If you have ‘enough’ choices in the areas that are important to you, you’re ‘wealthy,’ whether you’re living in a mansion or a monastery.

    3. If stuff brought joy, rich people would be the happiest people on earth. Unless you count “high”, they largely are not.

      This is a good reason to take all their stuff and redistribute it to others who don’t have as much stuff (or at least not the stuff they would like to have). It’s for their own good.

      1. That wouldn’t make them happy either. It should be a personal choice.

        Great book I read my kids every Christmas it The Quiltmaker’s Gift. All about a king who thinks stuff makes him happy, goes around accumulating all the stuff in the world and he is not happy. Discovers there’s one thing he does not have – a quilt from a gifted quiltmaker… but she only makes them for those who have nothing. So he goes out and gives away all his stuff to get a quilt… it wasn’t the quilt that made him happy. It was letting go of the stuff.

        If you only think the material world is all there is to our existence, then it is necessarily a difficult thing to swallow, but if you believe otherwise, it’s easier to let go and find out there’s more to happiness than things.

  12. I still have the box of cables and it sparks joy. When your brother needs an old RCA cable to finish putting together an experimental AV installation with a piece of ’80s film editing equipment and a home brew signal jammer, you can’t just wait for Amazon.

    1. I initially read AV as Adult Video.

  13. Is The Container Store sponsoring The Life-Changing Magic of Tidying Up?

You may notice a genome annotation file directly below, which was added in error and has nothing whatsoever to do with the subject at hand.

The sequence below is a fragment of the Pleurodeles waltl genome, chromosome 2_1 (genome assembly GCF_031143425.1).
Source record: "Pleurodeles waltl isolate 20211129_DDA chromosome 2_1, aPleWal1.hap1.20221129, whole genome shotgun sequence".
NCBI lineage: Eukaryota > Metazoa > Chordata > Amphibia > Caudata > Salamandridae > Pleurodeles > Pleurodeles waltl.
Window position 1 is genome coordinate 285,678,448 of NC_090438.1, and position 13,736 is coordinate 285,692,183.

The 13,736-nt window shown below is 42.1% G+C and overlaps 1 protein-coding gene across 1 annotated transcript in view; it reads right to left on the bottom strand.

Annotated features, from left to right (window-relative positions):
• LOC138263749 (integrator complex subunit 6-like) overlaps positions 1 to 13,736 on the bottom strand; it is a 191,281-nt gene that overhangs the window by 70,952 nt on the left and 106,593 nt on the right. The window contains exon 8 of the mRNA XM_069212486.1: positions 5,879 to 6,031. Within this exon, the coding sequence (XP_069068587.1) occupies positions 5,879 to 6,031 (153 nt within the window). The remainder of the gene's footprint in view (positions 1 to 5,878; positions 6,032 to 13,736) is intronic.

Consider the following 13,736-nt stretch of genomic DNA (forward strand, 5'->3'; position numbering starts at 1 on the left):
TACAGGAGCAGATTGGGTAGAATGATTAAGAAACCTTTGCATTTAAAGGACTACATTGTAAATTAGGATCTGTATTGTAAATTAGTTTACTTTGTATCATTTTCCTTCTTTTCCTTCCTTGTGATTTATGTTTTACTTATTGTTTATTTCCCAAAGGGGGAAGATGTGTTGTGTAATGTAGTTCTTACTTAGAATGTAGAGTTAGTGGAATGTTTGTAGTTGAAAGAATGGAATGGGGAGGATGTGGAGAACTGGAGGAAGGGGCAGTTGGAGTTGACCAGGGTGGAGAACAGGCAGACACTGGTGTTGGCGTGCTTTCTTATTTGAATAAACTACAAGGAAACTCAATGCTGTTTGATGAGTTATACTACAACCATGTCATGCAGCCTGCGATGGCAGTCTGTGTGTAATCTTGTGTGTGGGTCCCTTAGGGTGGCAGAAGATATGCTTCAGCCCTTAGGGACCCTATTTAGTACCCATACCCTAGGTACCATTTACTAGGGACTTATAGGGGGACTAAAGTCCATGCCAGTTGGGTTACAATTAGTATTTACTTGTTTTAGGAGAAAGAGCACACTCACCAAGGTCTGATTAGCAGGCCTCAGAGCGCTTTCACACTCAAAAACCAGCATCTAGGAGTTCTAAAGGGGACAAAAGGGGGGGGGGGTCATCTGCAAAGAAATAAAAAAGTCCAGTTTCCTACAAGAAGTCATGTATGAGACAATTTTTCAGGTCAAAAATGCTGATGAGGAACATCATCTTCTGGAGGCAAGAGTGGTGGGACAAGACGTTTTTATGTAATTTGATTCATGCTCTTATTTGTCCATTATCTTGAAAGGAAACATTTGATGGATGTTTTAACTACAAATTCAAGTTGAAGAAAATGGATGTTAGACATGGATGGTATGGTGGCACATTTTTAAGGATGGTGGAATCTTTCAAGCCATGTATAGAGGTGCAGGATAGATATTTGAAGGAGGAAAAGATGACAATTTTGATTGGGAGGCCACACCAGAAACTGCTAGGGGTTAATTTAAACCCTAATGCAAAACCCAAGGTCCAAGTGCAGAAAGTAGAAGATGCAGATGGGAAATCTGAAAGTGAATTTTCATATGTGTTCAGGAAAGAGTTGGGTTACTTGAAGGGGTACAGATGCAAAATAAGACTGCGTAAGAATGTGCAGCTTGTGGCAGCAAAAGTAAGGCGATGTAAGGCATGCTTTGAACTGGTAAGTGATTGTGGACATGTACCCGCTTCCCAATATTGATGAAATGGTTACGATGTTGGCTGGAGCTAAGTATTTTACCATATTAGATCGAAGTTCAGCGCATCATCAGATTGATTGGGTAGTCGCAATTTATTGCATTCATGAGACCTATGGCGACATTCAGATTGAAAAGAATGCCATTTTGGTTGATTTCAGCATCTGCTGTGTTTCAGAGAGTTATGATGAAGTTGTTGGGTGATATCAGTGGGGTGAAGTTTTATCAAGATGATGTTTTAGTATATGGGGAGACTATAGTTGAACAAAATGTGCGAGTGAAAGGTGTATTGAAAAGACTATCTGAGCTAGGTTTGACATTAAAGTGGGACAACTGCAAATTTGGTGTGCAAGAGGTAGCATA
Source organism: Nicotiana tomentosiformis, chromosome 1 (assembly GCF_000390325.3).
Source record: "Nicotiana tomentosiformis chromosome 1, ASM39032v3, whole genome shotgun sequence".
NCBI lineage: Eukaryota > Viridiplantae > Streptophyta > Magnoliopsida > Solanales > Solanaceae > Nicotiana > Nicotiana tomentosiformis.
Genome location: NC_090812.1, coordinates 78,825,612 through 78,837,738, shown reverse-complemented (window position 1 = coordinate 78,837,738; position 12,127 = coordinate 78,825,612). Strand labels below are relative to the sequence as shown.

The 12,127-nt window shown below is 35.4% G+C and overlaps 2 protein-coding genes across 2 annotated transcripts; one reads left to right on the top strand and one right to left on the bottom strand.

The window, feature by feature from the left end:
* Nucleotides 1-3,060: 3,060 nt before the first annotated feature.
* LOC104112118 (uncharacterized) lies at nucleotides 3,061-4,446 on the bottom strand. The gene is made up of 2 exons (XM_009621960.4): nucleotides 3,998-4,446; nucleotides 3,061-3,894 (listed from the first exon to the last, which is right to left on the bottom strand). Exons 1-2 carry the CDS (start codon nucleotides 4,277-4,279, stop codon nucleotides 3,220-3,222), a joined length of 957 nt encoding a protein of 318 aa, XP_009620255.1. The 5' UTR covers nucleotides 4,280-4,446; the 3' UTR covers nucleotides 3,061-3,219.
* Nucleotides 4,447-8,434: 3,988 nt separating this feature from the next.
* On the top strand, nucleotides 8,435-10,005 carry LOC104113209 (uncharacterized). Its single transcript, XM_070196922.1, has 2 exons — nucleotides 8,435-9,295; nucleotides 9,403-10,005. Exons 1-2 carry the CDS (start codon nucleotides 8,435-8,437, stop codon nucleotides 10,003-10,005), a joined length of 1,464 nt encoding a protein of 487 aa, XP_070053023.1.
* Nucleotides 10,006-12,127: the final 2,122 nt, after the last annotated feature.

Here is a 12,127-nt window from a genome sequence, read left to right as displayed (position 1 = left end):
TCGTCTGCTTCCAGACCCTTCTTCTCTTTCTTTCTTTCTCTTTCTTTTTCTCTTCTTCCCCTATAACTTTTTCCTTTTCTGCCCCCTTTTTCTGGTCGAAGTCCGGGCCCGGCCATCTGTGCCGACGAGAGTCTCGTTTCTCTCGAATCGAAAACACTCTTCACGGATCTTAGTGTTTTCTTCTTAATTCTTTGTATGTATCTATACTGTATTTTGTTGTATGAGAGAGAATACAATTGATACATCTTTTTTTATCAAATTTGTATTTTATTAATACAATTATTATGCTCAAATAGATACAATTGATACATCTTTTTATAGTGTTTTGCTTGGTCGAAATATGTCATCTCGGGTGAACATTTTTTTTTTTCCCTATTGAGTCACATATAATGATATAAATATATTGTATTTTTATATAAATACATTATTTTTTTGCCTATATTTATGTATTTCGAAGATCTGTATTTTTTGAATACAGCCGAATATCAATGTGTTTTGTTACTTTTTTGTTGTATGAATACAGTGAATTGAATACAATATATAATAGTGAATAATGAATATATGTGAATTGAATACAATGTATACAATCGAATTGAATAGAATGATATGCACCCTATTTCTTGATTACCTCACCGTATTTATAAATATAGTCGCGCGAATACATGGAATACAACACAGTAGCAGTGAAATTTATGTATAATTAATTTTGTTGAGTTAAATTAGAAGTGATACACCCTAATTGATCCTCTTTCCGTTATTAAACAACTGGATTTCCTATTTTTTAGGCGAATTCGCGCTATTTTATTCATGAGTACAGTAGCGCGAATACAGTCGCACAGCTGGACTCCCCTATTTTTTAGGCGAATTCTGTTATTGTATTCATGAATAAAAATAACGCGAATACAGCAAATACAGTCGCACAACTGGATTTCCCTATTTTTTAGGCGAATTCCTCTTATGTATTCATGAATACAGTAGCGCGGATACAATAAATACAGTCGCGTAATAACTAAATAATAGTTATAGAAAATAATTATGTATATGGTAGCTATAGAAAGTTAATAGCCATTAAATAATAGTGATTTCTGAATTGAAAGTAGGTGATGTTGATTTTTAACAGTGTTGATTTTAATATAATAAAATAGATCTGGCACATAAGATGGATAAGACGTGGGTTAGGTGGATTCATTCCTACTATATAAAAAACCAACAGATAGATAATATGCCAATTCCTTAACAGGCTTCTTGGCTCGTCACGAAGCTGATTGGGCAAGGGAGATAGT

Sounds like an interesting show but Netflix just increased their subscription prices and within about two minutes of finding this out we cancelled, and another thing, just what is the deal with Netflix’s obsession with serial killers?

  14. Democrats’ ideas about how the economy works didn’t change with their party identification as they flooded into the Republican party to vote for Trump. So, I’m not sure the changes we’re seeing are indicative of ideas in the Republican party having changed so much as it’s indicative of “deplorable” Democrats flooding into the Republican party after being chased out of it by social justice warriors.

    We might see a fundamental contradiction between people who hate both socialism and free trade, but I’m not sure how many individual Republicans are really holding both ideas simultaneously.

    1. People are still confused about what happened in 2016. Basically, it was the same thing that happened in 1980 and 1984, when the Reagan Democrats of the rust belt flooded into the Republican party to vote for Reagan. In 2016, the Trump Democrats flooded into the Republican party from the rust belt. The white, blue collar, middle class of the rust belt has been the bread and butter of the Democratic party since forever, but every once in a while, the Democrats become distracted by minority interests–and alienate their base.

      For the umpteenth time, these Democrats may identify as Republican when you call them on the phone, but people generally only change their party registration when they move from one home to another or get their driver’s license renewed. Trump won the nomination by dominating open primary states, where registered Democrats could vote for him, and he won the White House by winning the white, blue collar, rust belt vote in Ohio, Pennsylvania, Michigan, and Wisconsin–a traditionally Democrat demographic that’s still led by unions who support the Democratic party.

      Is anybody suddenly confused about which party is supported by the UAW, the Teamsters, the United Mine Workers, or the AFL-CIO?

      To paraphrase Reagan, those people didn’t leave the Democratic party–the radical environmentalists social justice warriors, et. al. who run the Democratic party left them.

      1. That’s my take on the whole thing. Trump was the only candidate who talked about the issues they cared about and actually showed up to campaign in the rust belt. Hillary figured it was all a given and did neither. It’s not some mystery. For all the talk about how stupid and chaotic Trumps campaign was he somehow bested all the serious and organized people. Which leads me to believe it was neither all that chaotic or stupid than any normal candidate aside from his skin color and inarticulate speaking habits.